🎞 Spotlight (2015)

Watched Spotlight from Open Road Films (II)
Directed by Tom McCarthy. With Mark Ruffalo, Michael Keaton, Rachel McAdams, Liev Schreiber, and John Slattery. The true story of how the Boston Globe uncovered the massive scandal of child molestation and cover-up within the local Catholic Archdiocese, shaking the entire Catholic Church to its core.
Interesting to see this again following Cardinal Law’s recent death. It’s still incredibly painful to watch. I don’t remember who I would have identified with the first time I saw this in the theater, but I certainly identify with Mike Rezendes’ rage in the end.

The stupidity of humans and how they manage to treat each other always astounds me; particularly here where it is the church that is the instigator.

Watched on Netflix via Chromecast to television

Rating:

👓 The Humiliation of Aziz Ansari | The Atlantic

Read The Humiliation of Aziz Ansari by Caitlin Flanagan (The Atlantic)
Allegations against the comedian are proof that women are angry, temporarily powerful—and very, very dangerous.
I love that the author discusses her personal background and cultural viewpoint here. It’s certainly an interesting perspective on the movement in the past six months. I’m quite curious to read the underlying source article. Until now I’ve not heard of babe as a source at all.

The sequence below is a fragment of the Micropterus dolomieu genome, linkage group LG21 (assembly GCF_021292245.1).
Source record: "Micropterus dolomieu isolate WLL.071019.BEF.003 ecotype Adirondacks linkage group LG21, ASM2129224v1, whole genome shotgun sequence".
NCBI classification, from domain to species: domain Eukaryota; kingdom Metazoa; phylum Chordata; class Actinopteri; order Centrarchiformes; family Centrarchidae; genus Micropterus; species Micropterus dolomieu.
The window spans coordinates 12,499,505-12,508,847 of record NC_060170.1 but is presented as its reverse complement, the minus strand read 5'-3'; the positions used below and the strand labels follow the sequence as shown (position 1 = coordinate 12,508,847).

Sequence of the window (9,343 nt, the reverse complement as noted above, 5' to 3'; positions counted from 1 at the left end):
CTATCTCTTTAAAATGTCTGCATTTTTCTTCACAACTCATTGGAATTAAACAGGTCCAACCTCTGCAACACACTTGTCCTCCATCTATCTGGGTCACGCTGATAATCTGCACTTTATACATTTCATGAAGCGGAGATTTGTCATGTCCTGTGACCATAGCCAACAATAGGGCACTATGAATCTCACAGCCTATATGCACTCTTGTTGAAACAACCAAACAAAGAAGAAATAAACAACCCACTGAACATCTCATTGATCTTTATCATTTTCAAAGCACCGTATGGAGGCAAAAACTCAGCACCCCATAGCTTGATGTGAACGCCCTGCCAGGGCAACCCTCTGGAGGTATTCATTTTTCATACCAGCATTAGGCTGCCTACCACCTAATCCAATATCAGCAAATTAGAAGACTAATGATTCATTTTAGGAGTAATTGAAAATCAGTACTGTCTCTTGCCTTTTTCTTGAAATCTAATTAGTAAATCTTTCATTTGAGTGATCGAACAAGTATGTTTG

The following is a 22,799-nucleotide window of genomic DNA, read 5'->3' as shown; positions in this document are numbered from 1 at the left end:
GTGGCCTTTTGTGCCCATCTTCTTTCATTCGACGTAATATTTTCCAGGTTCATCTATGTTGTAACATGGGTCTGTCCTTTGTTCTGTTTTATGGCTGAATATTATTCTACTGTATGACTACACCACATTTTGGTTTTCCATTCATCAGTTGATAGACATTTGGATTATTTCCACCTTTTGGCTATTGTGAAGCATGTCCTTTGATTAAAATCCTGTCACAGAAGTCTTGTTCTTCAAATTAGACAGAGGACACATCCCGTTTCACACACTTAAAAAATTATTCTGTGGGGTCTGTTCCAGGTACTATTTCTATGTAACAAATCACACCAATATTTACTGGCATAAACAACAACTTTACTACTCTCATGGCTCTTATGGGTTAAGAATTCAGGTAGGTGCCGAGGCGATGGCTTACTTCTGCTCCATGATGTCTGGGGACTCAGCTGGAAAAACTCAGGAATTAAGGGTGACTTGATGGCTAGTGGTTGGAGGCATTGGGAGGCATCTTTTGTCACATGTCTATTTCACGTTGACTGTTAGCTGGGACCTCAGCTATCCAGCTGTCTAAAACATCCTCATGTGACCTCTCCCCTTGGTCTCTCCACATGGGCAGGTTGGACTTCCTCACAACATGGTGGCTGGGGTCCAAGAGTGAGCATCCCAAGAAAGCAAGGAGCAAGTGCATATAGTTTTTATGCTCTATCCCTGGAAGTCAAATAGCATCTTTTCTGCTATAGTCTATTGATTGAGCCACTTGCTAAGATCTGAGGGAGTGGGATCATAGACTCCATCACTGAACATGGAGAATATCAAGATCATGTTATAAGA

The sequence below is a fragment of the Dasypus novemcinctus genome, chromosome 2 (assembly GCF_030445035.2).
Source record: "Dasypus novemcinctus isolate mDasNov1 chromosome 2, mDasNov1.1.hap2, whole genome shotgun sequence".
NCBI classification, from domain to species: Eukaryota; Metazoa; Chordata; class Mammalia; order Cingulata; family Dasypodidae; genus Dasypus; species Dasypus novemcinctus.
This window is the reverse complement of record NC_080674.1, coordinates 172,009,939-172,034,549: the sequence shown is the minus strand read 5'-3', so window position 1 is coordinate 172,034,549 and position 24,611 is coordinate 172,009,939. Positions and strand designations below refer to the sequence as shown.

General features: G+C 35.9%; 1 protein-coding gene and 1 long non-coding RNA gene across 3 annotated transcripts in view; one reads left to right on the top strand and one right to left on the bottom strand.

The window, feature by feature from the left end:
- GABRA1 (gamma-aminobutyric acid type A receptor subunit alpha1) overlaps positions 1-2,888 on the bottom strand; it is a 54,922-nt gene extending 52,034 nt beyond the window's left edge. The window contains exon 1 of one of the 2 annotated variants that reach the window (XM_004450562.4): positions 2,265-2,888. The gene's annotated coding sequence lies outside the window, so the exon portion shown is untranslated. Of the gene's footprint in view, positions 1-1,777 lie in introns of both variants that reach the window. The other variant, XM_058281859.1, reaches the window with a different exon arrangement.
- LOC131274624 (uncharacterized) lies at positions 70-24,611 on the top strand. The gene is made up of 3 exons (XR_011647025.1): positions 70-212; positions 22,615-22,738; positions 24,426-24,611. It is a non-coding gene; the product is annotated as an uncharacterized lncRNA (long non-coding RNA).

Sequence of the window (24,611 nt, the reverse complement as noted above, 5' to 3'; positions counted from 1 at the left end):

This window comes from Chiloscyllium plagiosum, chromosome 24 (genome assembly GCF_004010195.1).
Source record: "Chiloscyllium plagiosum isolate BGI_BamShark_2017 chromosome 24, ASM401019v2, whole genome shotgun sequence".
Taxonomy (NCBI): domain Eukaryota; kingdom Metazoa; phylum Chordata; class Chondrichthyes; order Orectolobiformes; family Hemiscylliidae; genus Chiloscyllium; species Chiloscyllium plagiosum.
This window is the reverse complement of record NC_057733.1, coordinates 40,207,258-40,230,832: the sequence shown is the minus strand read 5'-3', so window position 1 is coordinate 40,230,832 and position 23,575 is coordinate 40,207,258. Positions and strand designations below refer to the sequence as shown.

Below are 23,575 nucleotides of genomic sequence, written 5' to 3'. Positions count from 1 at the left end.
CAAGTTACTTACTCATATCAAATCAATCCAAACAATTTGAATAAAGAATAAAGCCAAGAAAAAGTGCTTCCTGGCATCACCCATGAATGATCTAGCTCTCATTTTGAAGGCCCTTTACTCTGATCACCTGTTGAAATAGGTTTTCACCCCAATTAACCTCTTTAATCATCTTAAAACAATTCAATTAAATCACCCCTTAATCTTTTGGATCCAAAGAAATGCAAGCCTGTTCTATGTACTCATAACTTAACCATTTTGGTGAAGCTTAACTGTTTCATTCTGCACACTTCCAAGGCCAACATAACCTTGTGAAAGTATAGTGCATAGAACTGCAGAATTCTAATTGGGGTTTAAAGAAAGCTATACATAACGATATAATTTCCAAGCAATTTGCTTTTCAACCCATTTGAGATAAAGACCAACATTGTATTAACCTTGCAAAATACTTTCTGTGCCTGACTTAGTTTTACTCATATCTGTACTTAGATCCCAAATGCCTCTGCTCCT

Replied to a tweet by Mel ChoyceMel Choyce (Twitter)
@jeremyfelt Pingbacks need a redesign!
Not coincidentally, David Shanske (), the maintainer of Pingbacks/Trackbacks is a major contributor to the WordPress Webmention plugin as well as many other IndieWeb related WordPress tech.

🎞 The Post (2017)

Watched The Post from DreamWorks
Directed by Steven Spielberg. With Meryl Streep, Tom Hanks, and Bob Odenkirk. A cover-up that spanned four U.S. Presidents pushed the country's first female newspaper publisher and a hard-driving editor to join an unprecedented battle between the press and the government.
This was a bit over dramatic in parts and seemed to be attempting to pull at one’s emotions a bit too obviously. It is an interesting perspective into the battle of the sexes in the early 1970’s.

I was a bit disappointed that there wasn’t some type of chyron coda to discuss the fallout from the Pentagon Papers and what happened to Daniel Ellsberg, but instead there was a cute bit foreshadowing the Watergate scandal just a few years later. Though it may have been difficult to pull off narratively, I suspect Spielberg could have done both, but decided not to.

Overall an interesting story well told.

Watched at: ArcLight Cinemas, Pasadena, CA, Theater 8, Row H, Seat 12

Rating:

Reply to 2018: Some Hope by Brent Simmons

Replied to inessential on Twitter (Twitter)
2018: Some Hope: http://inessential.com/2018/01/03/2018_some_hope
Brent, I think you’ve hit the nail directly on the head. I’m glad someone working on a feed reader has these ideals. It may be a bit pedantic for you, but since you mention it in the close, here’s a reasonable primer which may help: http://boffosocko.com/2017/07/28/an-introduction-to-the-indieweb/